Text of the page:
The island experienced the greatest flowering of art at the time of the Knights. The Order sent the best Maltese geniuses to Italy to perfect themselves in art and often took from the peninsula the best that could be found there. In fact, not a single current of Italian art of the time was ignored there. From Antonello Gagini who brings the last echoes of the early Renaissance to the Tuscan Filippo Paladini who brings there the reverberations of the great Florentine that precede the neoclassical closes the construction activity of chivalry, all the currents are known there with very noble examples. The palace of the Grand Masters (from the second half of the 16th century, with additions from 700) with its precious collections of paintings and armor; the convent church of S. Giovanni, with pictorial decorations by Caravaggio, Lionello Spada, Preti, rich in bronzes, marbles and famous tapestries, and which, although erected towards the end of the 16th century, is perhaps the monument in color more significant than the Italian Baroque; the church of Gesù (early 1600s) by F. Bonamici of Lucca, with paintings by Romanelli, Battistiello, and Preti; the elegant elliptical church of S. Giacomo built in 1710 by the Maltese G. Barbara and which seems to be one of the best Roman constructions by Borromini; the Palace of the Italian Knights (Albergo d’Italia, today the National Museum) which has the grave aspect of the Roman buildings of the 16th century; that of the Knights of Castile and Portugal (Albergo di Castile) by the Maltese Cachia (1474) and the Library of Ittar (late 18th century) which has a vague Piranesian flavor, are buildings that fit well into the series of the most significant and most noble Italian monuments of the time. And even outside Valletta this tradition was alive. To the Notable the severe and noble Arringo of the Capitanial Court, the Magistral Palace and that of the Juror Bank from the early 1700s; at the Vittoriosa the beautiful palace of the Holy Office, built in the 17th-18th century on a medieval core, which after having known the splendor of the court of Fabio Chigi (Alexander VII) was to host another inquisitor destined to surround the tiara (Innocent XII). Even in the villages, the churches, sometimes a little clumsy, rarely border on the vulgar;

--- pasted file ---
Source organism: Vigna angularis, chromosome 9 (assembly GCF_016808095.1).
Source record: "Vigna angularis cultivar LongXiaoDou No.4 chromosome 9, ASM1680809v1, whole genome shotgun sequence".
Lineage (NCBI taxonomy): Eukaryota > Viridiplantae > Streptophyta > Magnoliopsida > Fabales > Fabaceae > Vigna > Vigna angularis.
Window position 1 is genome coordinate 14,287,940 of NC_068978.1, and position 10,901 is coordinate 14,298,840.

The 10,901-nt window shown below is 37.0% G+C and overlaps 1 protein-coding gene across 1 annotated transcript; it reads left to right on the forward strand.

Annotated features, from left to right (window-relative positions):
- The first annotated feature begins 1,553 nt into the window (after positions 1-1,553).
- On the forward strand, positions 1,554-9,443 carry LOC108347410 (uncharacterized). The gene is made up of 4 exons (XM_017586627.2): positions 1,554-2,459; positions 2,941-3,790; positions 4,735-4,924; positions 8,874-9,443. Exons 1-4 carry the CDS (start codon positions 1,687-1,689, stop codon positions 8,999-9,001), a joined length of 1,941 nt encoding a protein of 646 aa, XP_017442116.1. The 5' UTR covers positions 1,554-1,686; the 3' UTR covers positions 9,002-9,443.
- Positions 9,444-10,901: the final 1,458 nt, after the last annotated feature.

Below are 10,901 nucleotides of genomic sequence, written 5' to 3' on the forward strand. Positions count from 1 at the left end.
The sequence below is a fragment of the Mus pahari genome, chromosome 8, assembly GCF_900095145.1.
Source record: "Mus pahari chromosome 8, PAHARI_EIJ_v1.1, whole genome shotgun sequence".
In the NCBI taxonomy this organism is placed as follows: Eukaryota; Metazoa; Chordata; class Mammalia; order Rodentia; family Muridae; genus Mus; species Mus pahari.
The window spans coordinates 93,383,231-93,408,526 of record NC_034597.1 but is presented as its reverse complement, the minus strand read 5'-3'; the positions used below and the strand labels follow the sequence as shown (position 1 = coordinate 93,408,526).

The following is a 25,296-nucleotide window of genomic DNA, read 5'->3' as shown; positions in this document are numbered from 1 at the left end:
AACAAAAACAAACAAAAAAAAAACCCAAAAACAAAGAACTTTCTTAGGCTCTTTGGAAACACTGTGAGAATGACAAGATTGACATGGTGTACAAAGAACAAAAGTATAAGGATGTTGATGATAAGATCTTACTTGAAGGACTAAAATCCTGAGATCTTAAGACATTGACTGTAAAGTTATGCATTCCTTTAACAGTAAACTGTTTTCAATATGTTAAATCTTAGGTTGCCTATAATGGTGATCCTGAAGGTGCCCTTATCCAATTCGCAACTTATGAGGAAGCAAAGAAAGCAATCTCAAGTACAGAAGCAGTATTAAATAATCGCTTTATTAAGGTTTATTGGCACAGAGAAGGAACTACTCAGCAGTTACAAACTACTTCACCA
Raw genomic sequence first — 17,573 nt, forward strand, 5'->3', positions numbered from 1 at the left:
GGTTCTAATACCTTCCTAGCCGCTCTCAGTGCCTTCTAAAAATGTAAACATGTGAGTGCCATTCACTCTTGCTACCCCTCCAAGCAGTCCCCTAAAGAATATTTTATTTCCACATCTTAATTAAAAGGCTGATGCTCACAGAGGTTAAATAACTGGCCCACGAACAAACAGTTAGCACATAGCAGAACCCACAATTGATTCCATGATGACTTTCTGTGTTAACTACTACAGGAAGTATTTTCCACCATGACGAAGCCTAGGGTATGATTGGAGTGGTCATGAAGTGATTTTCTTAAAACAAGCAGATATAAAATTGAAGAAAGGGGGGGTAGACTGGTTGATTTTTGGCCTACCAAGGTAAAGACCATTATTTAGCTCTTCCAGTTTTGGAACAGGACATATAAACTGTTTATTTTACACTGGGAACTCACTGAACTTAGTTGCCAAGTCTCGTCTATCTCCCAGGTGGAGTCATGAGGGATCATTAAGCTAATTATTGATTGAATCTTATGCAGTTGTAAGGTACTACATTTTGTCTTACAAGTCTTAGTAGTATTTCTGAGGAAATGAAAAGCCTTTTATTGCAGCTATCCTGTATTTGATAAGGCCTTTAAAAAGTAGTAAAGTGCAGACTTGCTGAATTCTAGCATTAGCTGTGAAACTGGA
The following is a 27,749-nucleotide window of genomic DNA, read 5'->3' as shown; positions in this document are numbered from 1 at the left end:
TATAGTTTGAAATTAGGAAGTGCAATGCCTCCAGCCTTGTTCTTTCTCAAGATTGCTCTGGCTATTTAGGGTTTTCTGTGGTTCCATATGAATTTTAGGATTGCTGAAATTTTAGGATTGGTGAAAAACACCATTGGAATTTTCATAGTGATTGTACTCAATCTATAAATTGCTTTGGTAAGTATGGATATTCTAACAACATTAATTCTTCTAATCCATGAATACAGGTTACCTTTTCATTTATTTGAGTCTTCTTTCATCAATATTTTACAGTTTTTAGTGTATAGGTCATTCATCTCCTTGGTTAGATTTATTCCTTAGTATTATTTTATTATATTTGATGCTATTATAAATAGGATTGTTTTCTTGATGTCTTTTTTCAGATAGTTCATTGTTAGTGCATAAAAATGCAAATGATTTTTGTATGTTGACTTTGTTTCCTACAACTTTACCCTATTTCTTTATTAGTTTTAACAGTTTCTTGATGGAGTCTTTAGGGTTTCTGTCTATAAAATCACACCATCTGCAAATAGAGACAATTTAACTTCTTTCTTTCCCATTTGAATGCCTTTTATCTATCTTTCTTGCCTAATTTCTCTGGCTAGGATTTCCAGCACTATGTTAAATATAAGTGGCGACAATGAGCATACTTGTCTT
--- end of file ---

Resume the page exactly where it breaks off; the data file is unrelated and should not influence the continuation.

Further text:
The early 19th century saw the rise of some small neoclassical buildings and some monumental ones; but the artistic tradition, although by now the noble patronage of the Knights was missing, never completely goes out, and the enomic round temple of the Musta built in the first half of the last century by the Maltese Giorgio Grognet, all in freestone, without use of any armor, and the Royal Opera House of the English Barry, of the second half of the century, are two very remarkable constructions.

Malta Arts